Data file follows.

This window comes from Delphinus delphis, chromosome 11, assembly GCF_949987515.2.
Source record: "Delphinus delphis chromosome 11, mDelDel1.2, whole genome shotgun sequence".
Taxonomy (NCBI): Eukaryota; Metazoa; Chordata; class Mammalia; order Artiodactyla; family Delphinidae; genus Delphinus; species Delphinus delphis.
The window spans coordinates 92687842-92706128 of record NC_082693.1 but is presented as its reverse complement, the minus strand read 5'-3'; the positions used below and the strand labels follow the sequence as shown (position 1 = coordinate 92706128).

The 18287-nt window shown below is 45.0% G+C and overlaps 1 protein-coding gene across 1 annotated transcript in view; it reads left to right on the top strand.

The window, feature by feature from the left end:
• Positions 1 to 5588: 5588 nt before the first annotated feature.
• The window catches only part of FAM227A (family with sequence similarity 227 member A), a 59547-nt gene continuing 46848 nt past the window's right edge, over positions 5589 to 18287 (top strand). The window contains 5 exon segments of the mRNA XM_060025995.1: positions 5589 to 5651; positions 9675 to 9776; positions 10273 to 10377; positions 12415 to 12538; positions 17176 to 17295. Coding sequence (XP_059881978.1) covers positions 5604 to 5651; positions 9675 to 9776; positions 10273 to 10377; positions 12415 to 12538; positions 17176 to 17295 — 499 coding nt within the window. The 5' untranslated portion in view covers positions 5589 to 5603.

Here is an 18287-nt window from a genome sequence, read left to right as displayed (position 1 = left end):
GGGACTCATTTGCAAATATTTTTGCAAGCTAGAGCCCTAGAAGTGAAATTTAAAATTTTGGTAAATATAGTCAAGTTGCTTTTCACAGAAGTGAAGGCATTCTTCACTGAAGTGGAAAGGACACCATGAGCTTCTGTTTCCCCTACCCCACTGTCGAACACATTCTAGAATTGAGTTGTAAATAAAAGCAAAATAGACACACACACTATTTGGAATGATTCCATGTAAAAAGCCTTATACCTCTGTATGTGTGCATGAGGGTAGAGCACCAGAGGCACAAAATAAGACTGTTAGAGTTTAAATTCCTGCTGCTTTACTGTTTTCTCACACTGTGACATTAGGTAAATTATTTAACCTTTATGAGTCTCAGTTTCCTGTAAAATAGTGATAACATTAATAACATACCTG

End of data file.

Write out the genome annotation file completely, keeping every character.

This window comes from Delphinus delphis, chromosome 11, assembly GCF_949987515.2.
Source record: "Delphinus delphis chromosome 11, mDelDel1.2, whole genome shotgun sequence".
Taxonomy (NCBI): Eukaryota; Metazoa; Chordata; class Mammalia; order Artiodactyla; family Delphinidae; genus Delphinus; species Delphinus delphis.
The window spans coordinates 92687842-92706128 of record NC_082693.1 but is presented as its reverse complement, the minus strand read 5'-3'; the positions used below and the strand labels follow the sequence as shown (position 1 = coordinate 92706128).

The 18287-nt window shown below is 45.0% G+C and overlaps 1 protein-coding gene across 1 annotated transcript in view; it reads left to right on the top strand.

The window, feature by feature from the left end:
• Positions 1 to 5588: 5588 nt before the first annotated feature.
• The window catches only part of FAM227A (family with sequence similarity 227 member A), a 59547-nt gene continuing 46848 nt past the window's right edge, over positions 5589 to 18287 (top strand). The window contains 5 exon segments of the mRNA XM_060025995.1: positions 5589 to 5651; positions 9675 to 9776; positions 10273 to 10377; positions 12415 to 12538; positions 17176 to 17295. Coding sequence (XP_059881978.1) covers positions 5604 to 5651; positions 9675 to 9776; positions 10273 to 10377; positions 12415 to 12538; positions 17176 to 17295 — 499 coding nt within the window. The 5' untranslated portion in view covers positions 5589 to 5603.

Here is an 18287-nt window from a genome sequence, read left to right as displayed (position 1 = left end):
GGGACTCATTTGCAAATATTTTTGCAAGCTAGAGCCCTAGAAGTGAAATTTAAAATTTTGGTAAATATAGTCAAGTTGCTTTTCACAGAAGTGAAGGCATTCTTCACTGAAGTGGAAAGGACACCATGAGCTTCTGTTTCCCCTACCCCACTGTCGAACACATTCTAGAATTGAGTTGTAAATAAAAGCAAAATAGACACACACACTATTTGGAATGATTCCATGTAAAAAGCCTTATACCTCTGTATGTGTGCATGAGGGTAGAGCACCAGAGGCACAAAATAAGACTGTTAGAGTTTAAATTCCTGCTGCTTTACTGTTTTCTCACACTGTGACATTAGGTAAATTATTTAACCTTTATGAGTCTCAGTTTCCTGTAAAATAGTGATAACATTAATAACATACCTG